As mayor of Braddock, Pa., Senate hopeful John Fetterman (D.) ordered a police officer to dig up dirt on one of his political rivals, according to a town solicitor whom Fetterman later fired.
In a heated 2009 mayoral campaign, Braddock solicitor Lawrence Shields accused Fetterman of "abuse of your mayoral authority" for ordering a Braddock cop to obtain a police report from a 2004 domestic incident involving Fetterman’s challenger, Jayme Cox. Braddock city council members called for Fetterman’s arrest for violating state laws regarding the handling of criminal information in cases where charges are dropped.
Three years later, Fetterman cast the tie-breaking vote—his only vote in 13 years as Braddock mayor—to fire Shields as solicitor, purportedly to save money in the borough’s budget. Fetterman said he was an "enthusiastic yes" in favor of ousting Shields. Shields and Fetterman’s campaign did not respond to requests for comment about whether the earlier criticism of Fetterman was a factor in Shields’s firing.
The incident is another black mark on Fetterman’s tenure as mayor of the dilapidated steel town, which the progressive candidate has touted on the campaign trail as evidence of his blue collar bona fides. In 2013, Fetterman pulled a shotgun on an unarmed black jogger he wrongly suspected of firing a gun near his house. The jogger, Christopher Miyares, said Fetterman aimed a shotgun at his chest. Fetterman admitted in a television interview that he "may have broken the law," but he has refused to apologize for the incident.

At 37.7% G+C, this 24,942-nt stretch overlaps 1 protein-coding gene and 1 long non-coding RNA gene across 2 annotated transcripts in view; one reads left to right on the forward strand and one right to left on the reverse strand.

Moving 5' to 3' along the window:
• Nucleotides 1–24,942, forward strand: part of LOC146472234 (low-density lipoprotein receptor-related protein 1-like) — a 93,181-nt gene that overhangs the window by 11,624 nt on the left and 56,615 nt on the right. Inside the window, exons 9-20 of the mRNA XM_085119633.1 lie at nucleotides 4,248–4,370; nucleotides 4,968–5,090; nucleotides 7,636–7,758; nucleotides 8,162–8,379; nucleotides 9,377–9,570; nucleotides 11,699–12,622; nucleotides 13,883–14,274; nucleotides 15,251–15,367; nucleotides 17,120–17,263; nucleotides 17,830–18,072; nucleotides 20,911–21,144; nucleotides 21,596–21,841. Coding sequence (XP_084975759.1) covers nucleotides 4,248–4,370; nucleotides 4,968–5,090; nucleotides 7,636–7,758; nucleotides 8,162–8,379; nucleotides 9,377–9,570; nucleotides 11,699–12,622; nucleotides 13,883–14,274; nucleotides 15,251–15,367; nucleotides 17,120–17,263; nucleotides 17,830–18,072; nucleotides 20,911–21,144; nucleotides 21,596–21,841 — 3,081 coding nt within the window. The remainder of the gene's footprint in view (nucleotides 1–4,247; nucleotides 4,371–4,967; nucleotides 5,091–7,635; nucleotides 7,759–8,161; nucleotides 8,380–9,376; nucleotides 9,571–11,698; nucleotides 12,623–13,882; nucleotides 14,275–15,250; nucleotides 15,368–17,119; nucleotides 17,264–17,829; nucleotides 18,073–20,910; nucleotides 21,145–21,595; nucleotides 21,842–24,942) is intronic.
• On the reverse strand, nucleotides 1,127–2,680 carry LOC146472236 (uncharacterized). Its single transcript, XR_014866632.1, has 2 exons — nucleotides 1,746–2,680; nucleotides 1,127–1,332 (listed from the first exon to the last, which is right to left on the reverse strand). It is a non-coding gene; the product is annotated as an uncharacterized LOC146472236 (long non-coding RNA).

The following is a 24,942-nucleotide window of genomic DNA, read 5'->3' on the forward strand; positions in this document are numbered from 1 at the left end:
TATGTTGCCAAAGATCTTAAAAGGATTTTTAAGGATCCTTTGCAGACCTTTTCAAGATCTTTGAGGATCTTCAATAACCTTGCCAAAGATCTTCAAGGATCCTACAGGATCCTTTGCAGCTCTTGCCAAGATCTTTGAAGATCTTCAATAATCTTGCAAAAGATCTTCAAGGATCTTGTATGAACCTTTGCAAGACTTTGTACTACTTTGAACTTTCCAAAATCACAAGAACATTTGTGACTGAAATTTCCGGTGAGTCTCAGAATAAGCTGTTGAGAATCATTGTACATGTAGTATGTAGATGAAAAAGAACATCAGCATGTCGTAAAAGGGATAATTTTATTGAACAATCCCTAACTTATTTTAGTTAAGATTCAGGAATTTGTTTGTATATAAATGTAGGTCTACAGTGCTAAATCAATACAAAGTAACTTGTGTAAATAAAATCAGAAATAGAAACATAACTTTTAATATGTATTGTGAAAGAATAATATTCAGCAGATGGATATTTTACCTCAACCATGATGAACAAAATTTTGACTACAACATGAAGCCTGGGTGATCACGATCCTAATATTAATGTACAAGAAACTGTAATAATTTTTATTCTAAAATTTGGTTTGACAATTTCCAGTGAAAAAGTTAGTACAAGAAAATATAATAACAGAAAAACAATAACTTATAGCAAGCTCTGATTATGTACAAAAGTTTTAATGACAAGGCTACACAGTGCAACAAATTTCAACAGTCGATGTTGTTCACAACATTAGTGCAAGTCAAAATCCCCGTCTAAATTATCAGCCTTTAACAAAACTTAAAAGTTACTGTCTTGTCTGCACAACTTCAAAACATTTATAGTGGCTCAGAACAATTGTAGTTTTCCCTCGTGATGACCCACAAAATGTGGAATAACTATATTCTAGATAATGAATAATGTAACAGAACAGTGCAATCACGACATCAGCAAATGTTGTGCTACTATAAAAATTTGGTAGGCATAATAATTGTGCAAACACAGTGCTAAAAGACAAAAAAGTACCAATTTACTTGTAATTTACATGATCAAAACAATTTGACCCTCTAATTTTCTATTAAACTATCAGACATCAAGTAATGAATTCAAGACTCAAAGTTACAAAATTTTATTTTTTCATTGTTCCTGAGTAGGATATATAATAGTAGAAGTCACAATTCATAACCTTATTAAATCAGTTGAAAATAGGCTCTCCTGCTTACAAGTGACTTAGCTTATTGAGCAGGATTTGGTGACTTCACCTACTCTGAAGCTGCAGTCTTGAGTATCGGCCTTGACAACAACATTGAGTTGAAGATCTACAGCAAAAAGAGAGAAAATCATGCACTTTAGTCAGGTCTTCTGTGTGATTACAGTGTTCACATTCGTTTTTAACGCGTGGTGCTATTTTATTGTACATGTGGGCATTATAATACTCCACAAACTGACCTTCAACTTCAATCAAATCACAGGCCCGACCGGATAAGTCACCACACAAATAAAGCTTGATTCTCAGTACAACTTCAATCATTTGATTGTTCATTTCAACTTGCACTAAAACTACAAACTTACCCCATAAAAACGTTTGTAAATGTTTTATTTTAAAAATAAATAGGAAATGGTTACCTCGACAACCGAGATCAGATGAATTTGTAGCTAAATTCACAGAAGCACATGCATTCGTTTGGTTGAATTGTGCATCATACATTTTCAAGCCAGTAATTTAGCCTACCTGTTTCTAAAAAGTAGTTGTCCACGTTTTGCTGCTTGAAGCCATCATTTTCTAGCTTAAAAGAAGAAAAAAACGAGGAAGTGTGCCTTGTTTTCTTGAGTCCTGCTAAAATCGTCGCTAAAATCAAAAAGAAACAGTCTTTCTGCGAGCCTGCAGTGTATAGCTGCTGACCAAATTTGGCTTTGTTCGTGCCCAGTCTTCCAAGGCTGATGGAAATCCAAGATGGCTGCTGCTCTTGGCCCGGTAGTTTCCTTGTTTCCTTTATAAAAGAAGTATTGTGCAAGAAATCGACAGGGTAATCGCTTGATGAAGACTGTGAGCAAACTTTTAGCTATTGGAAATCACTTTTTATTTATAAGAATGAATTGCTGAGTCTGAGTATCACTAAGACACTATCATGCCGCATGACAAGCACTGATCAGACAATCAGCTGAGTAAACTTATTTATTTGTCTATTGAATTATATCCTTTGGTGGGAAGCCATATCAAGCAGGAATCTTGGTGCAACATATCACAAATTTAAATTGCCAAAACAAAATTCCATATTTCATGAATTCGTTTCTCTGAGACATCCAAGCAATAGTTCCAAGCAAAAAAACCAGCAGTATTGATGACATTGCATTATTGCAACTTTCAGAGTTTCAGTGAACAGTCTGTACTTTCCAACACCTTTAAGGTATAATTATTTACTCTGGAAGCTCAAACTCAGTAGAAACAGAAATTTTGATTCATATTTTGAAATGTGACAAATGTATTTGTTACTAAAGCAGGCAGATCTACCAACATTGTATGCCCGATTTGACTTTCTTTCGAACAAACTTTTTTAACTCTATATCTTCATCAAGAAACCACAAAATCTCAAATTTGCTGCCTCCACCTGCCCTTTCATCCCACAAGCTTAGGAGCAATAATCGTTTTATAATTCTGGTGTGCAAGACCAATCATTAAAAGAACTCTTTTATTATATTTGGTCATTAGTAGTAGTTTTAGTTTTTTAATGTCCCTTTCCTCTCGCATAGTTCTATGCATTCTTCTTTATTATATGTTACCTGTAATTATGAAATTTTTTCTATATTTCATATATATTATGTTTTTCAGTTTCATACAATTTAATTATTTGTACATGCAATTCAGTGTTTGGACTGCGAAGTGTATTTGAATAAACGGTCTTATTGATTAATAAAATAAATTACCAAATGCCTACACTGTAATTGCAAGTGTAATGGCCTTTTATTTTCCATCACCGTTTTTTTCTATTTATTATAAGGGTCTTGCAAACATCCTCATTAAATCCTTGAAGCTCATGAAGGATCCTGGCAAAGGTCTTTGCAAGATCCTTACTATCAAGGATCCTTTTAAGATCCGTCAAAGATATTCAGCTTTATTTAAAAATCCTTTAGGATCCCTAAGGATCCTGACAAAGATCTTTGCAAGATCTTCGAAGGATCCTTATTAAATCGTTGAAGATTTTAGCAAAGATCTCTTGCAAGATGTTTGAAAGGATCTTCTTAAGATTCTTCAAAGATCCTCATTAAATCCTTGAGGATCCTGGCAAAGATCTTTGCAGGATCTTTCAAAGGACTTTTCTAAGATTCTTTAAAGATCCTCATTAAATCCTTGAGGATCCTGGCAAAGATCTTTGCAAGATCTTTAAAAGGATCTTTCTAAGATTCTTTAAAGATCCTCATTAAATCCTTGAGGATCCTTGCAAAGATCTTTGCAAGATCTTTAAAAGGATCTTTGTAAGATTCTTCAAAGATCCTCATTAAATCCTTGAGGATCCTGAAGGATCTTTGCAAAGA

Fetterman admitted to asking a police officer for the report on Cox and discussing it with others. But he denied pressuring the officer to dig up the information and said it was necessary to inform voters about Cox, who had charges dropped after taking a domestic abuse class.
Reached by phone, Cox acknowledged he got in an altercation with his wife in 2004 but said the allegation he hit her "wasn’t true." The seven-year Navy veteran told the Washington Free Beacon he and his wife reconciled and remained married until she passed away in 2017. He said he still doesn't know how Fetterman obtained the police report.
"He’ll stab anybody in the back who gets in his way," Cox said of Fetterman.
Fetterman also faced allegations from city officials of failing to perform his duties as mayor. He missed more than one-third of council meetings during his tenure, the Free Beacon reported. Jesse Brown, the president of the city council when Fetterman was in office, said he "should have been at all council meetings" but stopped showing up after multiple confrontations over his official duties.
In one city council meeting Fetterman did attend, he "began discussing his political views" about Cox, according to meeting records obtained by the Free Beacon. Fetterman’s rant during the May 2009 meeting prompted Brown to ask Braddock’s police chief "to remove [Fetterman] from the meeting after he refused to end the discussion." Fetterman was allowed to stay in the meeting after calming down.
As lieutenant governor, Fetterman has proposed rewriting the very same law he was accused of violating in 2009, the Criminal History Record Information Act. He claimed the act "unfairly" disqualified "many Black and Brown Pennsylvanians" from employment. Braddock solicitor Shields said in 2009 that Fetterman’s release of the police report on Cox, who is black, opened Braddock up to a potential lawsuit for violating the act, which bars the release of criminal information three years after an arrest when no conviction occurred. Pennsylvania’s Bucks County was fined $67 million in 2019 for violating the act by publishing protected criminal information.